Cinema: New films showing in Belgium

1352’s James Drew discovers a couple of films now in a cinema near you that suggest the planet is on the verge of extinction.

10 Cloverfield Lane
Intriguing-sounding sci-fi mystery, produced by J.J. Abrams and directed by Dan Trachtenberg (his first film) – Mary Elizabeth Winstead stars as a young woman who wakes up in a cellar, where her ‘hosts’ (John Goodman, John Gallagher Jr.) inform her that the outside world is now uninhabitable, following a chemical attack. Unsure whether to trust them, she decides to escape – and that could be a bad idea… It is described by Abrams as a “blood-relative” to his original, superb 2008 hit Cloverfield –  as I said, more than a little intriguing, don’t you think?
90 mins.

Eddie the Eagle
Remember Eddie ‘The Eagle’ Edwards? Back in 1988, he was the first British skier to represent Great Britain in Olympic ski jumping, and now we have a British-American-German sports comedy drama film directed by Dexter Fletcher, starring Taron Egerton as Eddie, and also starring Hugh Jackman and Christopher Walken. Could be a riot…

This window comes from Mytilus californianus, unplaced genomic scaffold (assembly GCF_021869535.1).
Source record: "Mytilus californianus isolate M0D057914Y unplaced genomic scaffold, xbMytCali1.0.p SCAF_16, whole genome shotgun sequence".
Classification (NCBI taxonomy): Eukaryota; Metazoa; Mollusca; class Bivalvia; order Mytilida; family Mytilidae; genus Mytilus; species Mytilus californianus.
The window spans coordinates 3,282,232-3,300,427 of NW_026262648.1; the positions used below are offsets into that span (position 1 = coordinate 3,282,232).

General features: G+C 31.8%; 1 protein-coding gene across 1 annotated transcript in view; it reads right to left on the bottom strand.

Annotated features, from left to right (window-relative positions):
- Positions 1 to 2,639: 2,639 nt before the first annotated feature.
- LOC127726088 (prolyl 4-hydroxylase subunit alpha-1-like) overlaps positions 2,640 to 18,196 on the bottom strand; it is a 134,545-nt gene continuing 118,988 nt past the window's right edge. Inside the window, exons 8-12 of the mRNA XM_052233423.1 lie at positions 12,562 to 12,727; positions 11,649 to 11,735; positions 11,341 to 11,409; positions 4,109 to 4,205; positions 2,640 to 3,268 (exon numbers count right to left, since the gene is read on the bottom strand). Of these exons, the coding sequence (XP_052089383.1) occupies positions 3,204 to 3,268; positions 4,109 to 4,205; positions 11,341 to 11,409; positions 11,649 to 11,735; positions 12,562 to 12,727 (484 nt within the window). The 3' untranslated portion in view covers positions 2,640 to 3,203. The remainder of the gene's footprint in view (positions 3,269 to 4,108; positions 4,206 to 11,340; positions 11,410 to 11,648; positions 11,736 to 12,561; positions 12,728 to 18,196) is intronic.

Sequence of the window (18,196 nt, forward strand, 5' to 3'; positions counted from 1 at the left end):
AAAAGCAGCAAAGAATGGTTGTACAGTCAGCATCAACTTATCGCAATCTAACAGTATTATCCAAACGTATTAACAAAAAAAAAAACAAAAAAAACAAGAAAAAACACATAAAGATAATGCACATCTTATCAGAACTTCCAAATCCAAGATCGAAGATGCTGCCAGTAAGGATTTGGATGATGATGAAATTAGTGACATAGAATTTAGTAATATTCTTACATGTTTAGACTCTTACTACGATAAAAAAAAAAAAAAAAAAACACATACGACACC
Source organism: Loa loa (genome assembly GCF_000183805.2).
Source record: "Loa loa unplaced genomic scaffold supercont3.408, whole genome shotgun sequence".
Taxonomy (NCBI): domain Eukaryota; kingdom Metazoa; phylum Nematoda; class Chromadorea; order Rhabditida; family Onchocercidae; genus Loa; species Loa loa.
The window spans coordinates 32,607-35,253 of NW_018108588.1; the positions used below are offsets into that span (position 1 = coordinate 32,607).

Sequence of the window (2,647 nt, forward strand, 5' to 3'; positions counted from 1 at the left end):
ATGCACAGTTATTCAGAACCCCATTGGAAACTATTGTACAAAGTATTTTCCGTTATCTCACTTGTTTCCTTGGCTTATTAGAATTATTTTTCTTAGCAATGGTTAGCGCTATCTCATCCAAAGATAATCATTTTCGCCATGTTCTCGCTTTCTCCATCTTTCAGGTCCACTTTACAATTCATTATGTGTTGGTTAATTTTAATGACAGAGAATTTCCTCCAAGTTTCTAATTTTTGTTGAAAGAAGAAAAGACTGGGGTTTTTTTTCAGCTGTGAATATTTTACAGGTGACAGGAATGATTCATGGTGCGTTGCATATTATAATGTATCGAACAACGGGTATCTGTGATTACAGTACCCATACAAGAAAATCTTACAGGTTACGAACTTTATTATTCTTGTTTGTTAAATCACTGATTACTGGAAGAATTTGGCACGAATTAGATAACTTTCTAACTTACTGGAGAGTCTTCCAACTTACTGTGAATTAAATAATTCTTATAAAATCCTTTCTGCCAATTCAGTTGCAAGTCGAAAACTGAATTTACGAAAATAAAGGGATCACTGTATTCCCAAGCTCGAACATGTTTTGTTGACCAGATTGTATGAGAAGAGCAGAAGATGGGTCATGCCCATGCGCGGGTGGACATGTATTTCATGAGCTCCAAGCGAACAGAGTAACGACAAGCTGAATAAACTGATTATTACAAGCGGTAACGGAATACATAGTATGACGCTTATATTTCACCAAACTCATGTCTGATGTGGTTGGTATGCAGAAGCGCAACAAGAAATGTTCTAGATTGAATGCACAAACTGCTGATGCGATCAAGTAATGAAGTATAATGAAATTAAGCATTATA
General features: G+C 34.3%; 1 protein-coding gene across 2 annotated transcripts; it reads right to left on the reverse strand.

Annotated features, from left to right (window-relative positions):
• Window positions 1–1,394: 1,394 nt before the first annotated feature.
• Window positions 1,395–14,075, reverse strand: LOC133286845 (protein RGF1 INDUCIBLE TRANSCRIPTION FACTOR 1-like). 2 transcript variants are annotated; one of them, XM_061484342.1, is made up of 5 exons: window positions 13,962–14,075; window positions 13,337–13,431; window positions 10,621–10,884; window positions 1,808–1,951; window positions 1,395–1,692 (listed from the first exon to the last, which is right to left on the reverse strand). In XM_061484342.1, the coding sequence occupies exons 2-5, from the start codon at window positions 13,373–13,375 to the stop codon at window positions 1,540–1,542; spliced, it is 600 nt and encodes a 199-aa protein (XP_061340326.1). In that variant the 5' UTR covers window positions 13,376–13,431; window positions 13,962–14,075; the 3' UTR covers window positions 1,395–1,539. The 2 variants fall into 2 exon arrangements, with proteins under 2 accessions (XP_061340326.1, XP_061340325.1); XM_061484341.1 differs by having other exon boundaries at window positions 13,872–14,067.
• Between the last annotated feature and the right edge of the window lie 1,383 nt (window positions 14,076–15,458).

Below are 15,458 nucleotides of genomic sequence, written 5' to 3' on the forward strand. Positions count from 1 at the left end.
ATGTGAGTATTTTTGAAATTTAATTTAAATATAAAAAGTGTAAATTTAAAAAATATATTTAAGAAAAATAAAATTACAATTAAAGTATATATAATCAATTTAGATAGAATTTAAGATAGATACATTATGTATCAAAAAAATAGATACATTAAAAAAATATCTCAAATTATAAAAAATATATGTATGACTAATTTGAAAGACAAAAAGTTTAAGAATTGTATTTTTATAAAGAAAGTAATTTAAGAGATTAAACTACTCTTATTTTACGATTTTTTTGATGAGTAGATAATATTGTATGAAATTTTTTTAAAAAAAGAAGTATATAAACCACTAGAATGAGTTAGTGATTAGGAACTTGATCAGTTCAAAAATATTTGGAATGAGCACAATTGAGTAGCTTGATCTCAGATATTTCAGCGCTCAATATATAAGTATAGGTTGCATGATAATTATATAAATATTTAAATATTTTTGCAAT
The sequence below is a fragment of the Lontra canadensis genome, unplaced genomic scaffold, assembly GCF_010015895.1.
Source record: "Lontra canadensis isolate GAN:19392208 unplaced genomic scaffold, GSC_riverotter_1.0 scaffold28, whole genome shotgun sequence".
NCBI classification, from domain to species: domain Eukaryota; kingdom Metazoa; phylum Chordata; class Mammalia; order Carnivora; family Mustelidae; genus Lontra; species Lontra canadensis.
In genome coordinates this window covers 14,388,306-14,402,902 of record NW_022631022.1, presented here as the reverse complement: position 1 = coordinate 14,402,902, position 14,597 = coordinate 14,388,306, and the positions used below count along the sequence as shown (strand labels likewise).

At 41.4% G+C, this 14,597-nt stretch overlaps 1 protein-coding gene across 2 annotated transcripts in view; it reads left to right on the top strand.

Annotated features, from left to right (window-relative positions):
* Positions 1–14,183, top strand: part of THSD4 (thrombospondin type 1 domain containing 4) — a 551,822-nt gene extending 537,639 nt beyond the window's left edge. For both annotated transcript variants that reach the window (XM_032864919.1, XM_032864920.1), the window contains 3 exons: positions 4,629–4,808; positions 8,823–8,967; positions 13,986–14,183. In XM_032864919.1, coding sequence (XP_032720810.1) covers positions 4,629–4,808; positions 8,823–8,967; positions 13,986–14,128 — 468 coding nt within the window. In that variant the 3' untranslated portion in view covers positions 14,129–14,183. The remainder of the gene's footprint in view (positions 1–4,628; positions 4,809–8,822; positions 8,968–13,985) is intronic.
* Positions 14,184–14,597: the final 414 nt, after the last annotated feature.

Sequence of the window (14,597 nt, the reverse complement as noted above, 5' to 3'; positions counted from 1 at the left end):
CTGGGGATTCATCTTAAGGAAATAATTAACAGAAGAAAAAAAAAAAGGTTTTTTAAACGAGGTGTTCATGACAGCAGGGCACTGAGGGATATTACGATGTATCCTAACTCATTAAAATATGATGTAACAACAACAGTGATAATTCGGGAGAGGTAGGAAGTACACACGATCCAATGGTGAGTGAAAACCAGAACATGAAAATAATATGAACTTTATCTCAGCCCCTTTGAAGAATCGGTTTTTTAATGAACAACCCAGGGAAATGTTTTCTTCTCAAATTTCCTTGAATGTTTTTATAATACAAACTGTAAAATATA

105 mins.

London Has Fallen
A sequel to Olympus Has Fallen (2013) – in London, the British Prime Minister has died in mysterious circumstances, and the leaders of the Western world flock to his funeral. But there are devilish plans afoot to unleash a terrifying new world order, and the only hope rests with US President Benjamin Asher (Aaron Eckhart), his US Secret Service top agent Mike Banning (Gerard Butler), Vice President Allan Trumbull (Morgan Freeman) and a British MI6 agent (Charlotte Riley). You likely know what you’re getting, so maybe just put the brain into neutral? Babak Najafi (Sebbe (2010) directs.
100 mins.

CINEMA London Has FallenThe 5th Wave
And another cheery sci-fi in the cinema – The 5th Wave follows 16-year-old Cassie Sullivan (Chloë Grace Moretz) and her family after an alien invasion has devastated the world and Earth’s population is on the verge of extinction, with humankind knocked back to the Stone Age. J Blakeson directs, and it’s likely to be the first of three, based on Rick Yancey’s eponymous novel.

112 mins.

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